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Dhahan Prize for Punjabi Literature Awards Gala and Punjabi Literature Day

Runner-up Zubair Ahmad and winner Avtar Singh Billing. All photos by Chandra Bodalia
Runner-up Zubair Ahmad and winner Avtar Singh Billing.
All photos by Chandra Bodalia

RECOGNIZING that Punjabi language has been spoken in Vancouver for over one hundred years, Mayor Gregor Robertson and the City of Vancouver proclaimed October 25, 2014, as “Punjabi Literature Day.”

The proclamation was delivered at the first annual Dhahan Prize for Punjabi Literature Awards Gala at Museum of Anthropology at the University of British Columbia.

The Dhahan Prize for Punjabi Literature aims to inspire the creation of Punjabi literature across borders, bridging Punjabi communities around the world, and promoting Punjabi literature on a global scale. The Dhahan Prize is awarded by the Canada India Education Society (CIES) in partnership with the Department of Asian Studies in the Faculty of Arts at the University of British Columbia (UBC).

The gala began with a Musqueam welcome from Cecelia Point, followed by introductions by emcee Tarannum Thind, entertainment reporter with OMNI Punjabi News. Gage Averill, Dean of the Faculty of Arts at UBC, spoke about UBC’s history and commitment to teaching South Asian languages, as well as UBC Professor Anne Murphy’s role in designing the adjudication process as the Advisory Committee Chair.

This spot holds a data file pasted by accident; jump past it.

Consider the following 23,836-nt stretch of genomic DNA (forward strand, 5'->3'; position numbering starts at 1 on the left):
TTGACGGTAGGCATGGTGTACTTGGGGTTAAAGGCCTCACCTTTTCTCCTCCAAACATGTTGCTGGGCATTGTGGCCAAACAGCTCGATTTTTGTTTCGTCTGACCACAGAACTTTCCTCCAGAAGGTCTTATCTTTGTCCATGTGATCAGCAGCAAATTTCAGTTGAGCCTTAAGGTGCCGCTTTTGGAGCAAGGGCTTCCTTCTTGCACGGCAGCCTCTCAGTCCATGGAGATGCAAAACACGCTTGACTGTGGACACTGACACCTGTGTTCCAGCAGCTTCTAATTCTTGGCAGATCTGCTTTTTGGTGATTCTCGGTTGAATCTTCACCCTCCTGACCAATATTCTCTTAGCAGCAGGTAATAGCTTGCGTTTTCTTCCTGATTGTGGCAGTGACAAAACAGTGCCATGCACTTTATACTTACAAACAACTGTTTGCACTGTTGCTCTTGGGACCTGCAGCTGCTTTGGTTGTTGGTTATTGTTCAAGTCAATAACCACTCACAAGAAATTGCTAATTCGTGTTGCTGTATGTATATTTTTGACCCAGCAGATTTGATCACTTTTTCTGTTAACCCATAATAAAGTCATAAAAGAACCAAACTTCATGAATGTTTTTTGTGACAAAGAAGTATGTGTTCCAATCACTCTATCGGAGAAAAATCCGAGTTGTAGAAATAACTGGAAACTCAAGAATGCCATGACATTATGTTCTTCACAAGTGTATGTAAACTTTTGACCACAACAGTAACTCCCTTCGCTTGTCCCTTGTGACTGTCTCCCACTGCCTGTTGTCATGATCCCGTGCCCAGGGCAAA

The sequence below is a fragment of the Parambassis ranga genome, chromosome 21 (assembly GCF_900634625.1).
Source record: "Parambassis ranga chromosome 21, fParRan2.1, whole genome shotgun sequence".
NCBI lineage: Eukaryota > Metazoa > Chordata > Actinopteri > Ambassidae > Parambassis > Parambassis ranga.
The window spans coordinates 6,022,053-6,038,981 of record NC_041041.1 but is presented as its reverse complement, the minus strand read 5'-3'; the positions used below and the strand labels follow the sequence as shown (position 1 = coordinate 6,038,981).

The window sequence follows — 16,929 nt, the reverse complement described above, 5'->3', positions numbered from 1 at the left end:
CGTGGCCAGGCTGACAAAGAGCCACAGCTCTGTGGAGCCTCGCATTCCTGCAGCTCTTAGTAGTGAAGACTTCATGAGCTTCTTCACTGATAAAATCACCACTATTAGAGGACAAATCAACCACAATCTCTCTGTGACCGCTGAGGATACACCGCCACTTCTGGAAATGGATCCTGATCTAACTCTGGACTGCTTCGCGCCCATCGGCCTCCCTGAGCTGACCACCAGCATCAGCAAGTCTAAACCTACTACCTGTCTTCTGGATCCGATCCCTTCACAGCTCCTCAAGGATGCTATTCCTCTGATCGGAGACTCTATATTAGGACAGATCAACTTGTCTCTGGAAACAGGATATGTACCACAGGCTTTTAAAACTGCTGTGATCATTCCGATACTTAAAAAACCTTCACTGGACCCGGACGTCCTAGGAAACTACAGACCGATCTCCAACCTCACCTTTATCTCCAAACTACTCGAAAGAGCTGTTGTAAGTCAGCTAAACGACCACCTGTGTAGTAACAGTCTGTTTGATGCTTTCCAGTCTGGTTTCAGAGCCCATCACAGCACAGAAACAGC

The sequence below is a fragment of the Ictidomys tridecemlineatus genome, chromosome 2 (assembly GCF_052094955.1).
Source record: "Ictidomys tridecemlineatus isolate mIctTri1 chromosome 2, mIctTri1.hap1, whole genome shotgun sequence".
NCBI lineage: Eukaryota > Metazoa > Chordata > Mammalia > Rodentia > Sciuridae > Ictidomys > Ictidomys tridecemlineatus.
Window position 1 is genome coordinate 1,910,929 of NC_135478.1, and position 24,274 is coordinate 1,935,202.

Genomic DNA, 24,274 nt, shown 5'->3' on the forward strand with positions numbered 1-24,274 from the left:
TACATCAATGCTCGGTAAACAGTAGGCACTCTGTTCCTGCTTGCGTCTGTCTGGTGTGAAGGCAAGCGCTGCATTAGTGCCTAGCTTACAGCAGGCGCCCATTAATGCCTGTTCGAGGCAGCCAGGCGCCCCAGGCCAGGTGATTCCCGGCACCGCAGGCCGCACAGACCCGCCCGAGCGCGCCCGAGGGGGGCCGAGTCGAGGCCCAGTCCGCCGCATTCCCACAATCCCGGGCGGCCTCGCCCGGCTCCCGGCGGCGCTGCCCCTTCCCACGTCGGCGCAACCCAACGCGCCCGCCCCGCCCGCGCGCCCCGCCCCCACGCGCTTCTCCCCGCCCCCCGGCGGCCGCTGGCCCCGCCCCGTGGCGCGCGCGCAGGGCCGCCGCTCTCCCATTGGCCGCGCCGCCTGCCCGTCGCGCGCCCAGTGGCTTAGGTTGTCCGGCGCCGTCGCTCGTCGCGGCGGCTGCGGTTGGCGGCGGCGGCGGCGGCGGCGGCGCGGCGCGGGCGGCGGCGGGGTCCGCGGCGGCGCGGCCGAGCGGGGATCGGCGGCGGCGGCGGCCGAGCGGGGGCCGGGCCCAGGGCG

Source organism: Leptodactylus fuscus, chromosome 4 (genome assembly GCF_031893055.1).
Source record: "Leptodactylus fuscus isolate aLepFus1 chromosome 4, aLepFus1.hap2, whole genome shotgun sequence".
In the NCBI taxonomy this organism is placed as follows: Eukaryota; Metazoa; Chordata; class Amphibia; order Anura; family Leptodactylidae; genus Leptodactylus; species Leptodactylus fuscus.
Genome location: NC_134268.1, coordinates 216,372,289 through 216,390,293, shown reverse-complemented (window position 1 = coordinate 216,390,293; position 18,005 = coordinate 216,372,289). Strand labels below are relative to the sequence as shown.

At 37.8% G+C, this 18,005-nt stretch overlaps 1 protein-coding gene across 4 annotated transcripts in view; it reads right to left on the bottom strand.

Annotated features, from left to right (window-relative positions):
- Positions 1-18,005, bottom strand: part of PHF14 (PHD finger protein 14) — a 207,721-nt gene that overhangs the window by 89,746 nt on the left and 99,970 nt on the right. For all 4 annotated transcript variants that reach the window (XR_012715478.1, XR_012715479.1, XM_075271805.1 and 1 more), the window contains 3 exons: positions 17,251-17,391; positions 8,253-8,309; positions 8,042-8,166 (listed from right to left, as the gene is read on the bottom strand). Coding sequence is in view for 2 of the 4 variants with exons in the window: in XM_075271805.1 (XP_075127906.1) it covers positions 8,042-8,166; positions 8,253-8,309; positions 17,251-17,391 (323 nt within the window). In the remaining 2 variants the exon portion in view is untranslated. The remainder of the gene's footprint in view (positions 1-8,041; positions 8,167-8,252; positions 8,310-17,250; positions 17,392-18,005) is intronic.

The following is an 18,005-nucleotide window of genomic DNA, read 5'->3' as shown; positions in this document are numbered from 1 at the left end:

Advanced Education Minister Amrik Virk brought greetings from the Premier Christy Clark and Niki Sharma, Vancouver Park Board Commissioner, PUNJABI 2delivered greetings from Mayor Robertson. Sharma also read the proclamation declaring October 25, 2014, as Punjabi Literature Day in Vancouver.

Celebrated Punjabi author, Waryam Singh Sandhu, whose stories have been translated into many languages and adapted into television and radio dramas, delivered a keynote address on the state of Punjabi Literature, followed by an English translation by local author, Ajmer Rode.

The Dhahan Prize awards $25,000 annually to one book of fiction published in either of the two Punjabi scripts, Gurmukhi or Shahmukhi. This year’s first prize winner is Avtar Singh Billing for his book, Khali Khoohaan di Katha (The Story of Empty Wells), which will be translated from Gurmukhi to English next year.

Two runner-up prizes of $5,000 were awarded to Zubair Ahmad from Pakistan, and Jasbir Singh Bhullar from India. Both Billing and Ahmad travelled to Vancouver to receive their awards. The evening concluded with a speech by prize founder Barj Dhahan.

Barj Dhahan and Niki Sharma
Barj Dhahan and Niki Sharma

PUNJABI 3

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